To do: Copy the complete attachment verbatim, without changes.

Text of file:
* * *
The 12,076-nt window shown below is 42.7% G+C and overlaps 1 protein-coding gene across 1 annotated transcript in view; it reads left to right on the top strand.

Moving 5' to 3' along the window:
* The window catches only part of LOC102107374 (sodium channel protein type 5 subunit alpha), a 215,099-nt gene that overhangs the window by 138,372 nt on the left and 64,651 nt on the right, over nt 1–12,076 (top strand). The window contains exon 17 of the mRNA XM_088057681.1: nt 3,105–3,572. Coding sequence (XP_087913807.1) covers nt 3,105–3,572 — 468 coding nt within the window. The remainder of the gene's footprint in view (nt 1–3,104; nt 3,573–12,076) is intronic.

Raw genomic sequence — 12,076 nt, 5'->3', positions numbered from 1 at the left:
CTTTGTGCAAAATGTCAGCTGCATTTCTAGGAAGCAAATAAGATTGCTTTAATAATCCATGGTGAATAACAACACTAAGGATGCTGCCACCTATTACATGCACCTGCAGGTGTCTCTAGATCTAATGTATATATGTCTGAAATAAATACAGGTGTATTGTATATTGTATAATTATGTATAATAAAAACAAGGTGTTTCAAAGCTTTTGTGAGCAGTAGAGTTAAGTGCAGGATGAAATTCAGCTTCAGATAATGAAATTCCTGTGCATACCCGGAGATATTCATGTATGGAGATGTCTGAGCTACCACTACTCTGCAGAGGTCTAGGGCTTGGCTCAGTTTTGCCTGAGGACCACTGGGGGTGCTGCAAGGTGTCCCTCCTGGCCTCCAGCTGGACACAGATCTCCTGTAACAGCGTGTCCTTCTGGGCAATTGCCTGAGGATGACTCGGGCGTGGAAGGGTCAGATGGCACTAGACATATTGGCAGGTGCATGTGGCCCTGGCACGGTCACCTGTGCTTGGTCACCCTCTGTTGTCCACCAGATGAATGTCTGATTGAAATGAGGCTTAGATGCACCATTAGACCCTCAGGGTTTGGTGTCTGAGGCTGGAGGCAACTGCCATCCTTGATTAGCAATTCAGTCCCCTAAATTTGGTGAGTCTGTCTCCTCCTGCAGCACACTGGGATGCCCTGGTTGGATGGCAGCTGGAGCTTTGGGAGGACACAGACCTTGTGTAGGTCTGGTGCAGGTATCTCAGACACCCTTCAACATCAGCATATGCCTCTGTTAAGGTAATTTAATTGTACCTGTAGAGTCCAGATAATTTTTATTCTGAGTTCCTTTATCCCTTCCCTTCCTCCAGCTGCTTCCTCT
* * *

The 12,076-nt window shown below is 42.7% G+C and overlaps 1 protein-coding gene across 1 annotated transcript in view; it reads left to right on the top strand.

Moving 5' to 3' along the window:
* The window catches only part of LOC102107374 (sodium channel protein type 5 subunit alpha), a 215,099-nt gene that overhangs the window by 138,372 nt on the left and 64,651 nt on the right, over nt 1–12,076 (top strand). The window contains exon 17 of the mRNA XM_088057681.1: nt 3,105–3,572. Coding sequence (XP_087913807.1) covers nt 3,105–3,572 — 468 coding nt within the window. The remainder of the gene's footprint in view (nt 1–3,104; nt 3,573–12,076) is intronic.

Raw genomic sequence — 12,076 nt, 5'->3', positions numbered from 1 at the left:
CTTTGTGCAAAATGTCAGCTGCATTTCTAGGAAGCAAATAAGATTGCTTTAATAATCCATGGTGAATAACAACACTAAGGATGCTGCCACCTATTACATGCACCTGCAGGTGTCTCTAGATCTAATGTATATATGTCTGAAATAAATACAGGTGTATTGTATATTGTATAATTATGTATAATAAAAACAAGGTGTTTCAAAGCTTTTGTGAGCAGTAGAGTTAAGTGCAGGATGAAATTCAGCTTCAGATAATGAAATTCCTGTGCATACCCGGAGATATTCATGTATGGAGATGTCTGAGCTACCACTACTCTGCAGAGGTCTAGGGCTTGGCTCAGTTTTGCCTGAGGACCACTGGGGGTGCTGCAAGGTGTCCCTCCTGGCCTCCAGCTGGACACAGATCTCCTGTAACAGCGTGTCCTTCTGGGCAATTGCCTGAGGATGACTCGGGCGTGGAAGGGTCAGATGGCACTAGACATATTGGCAGGTGCATGTGGCCCTGGCACGGTCACCTGTGCTTGGTCACCCTCTGTTGTCCACCAGATGAATGTCTGATTGAAATGAGGCTTAGATGCACCATTAGACCCTCAGGGTTTGGTGTCTGAGGCTGGAGGCAACTGCCATCCTTGATTAGCAATTCAGTCCCCTAAATTTGGTGAGTCTGTCTCCTCCTGCAGCACACTGGGATGCCCTGGTTGGATGGCAGCTGGAGCTTTGGGAGGACACAGACCTTGTGTAGGTCTGGTGCAGGTATCTCAGACACCCTTCAACATCAGCATATGCCTCTGTTAAGGTAATTTAATTGTACCTGTAGAGTCCAGATAATTTTTATTCTGAGTTCCTTTATCCCTTCCCTTCCTCCAGCTGCTTCCTCT